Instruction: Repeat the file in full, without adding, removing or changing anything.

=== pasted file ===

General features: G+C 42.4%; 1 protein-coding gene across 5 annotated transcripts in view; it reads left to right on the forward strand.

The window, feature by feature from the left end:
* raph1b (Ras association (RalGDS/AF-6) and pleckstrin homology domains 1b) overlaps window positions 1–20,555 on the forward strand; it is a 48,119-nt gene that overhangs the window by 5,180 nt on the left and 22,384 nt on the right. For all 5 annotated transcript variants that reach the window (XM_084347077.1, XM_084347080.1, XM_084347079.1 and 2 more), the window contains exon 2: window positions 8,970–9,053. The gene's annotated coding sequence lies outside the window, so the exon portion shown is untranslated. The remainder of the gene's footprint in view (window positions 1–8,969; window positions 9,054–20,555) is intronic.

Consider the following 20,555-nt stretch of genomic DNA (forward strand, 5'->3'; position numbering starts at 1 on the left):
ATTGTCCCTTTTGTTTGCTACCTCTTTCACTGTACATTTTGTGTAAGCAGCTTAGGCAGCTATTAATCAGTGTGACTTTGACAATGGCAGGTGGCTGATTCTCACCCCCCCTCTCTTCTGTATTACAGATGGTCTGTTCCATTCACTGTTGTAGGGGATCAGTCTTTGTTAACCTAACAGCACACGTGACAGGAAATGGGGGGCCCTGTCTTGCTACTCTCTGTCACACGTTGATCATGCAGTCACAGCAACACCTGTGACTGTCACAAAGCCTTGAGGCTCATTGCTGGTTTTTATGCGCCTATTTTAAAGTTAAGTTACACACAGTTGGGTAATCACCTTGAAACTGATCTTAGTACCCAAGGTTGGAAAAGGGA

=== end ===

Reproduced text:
General features: G+C 42.4%; 1 protein-coding gene across 5 annotated transcripts in view; it reads left to right on the forward strand.

The window, feature by feature from the left end:
* raph1b (Ras association (RalGDS/AF-6) and pleckstrin homology domains 1b) overlaps window positions 1–20,555 on the forward strand; it is a 48,119-nt gene that overhangs the window by 5,180 nt on the left and 22,384 nt on the right. For all 5 annotated transcript variants that reach the window (XM_084347077.1, XM_084347080.1, XM_084347079.1 and 2 more), the window contains exon 2: window positions 8,970–9,053. The gene's annotated coding sequence lies outside the window, so the exon portion shown is untranslated. The remainder of the gene's footprint in view (window positions 1–8,969; window positions 9,054–20,555) is intronic.

Consider the following 20,555-nt stretch of genomic DNA (forward strand, 5'->3'; position numbering starts at 1 on the left):
ATTGTCCCTTTTGTTTGCTACCTCTTTCACTGTACATTTTGTGTAAGCAGCTTAGGCAGCTATTAATCAGTGTGACTTTGACAATGGCAGGTGGCTGATTCTCACCCCCCCTCTCTTCTGTATTACAGATGGTCTGTTCCATTCACTGTTGTAGGGGATCAGTCTTTGTTAACCTAACAGCACACGTGACAGGAAATGGGGGGCCCTGTCTTGCTACTCTCTGTCACACGTTGATCATGCAGTCACAGCAACACCTGTGACTGTCACAAAGCCTTGAGGCTCATTGCTGGTTTTTATGCGCCTATTTTAAAGTTAAGTTACACACAGTTGGGTAATCACCTTGAAACTGATCTTAGTACCCAAGGTTGGAAAAGGGA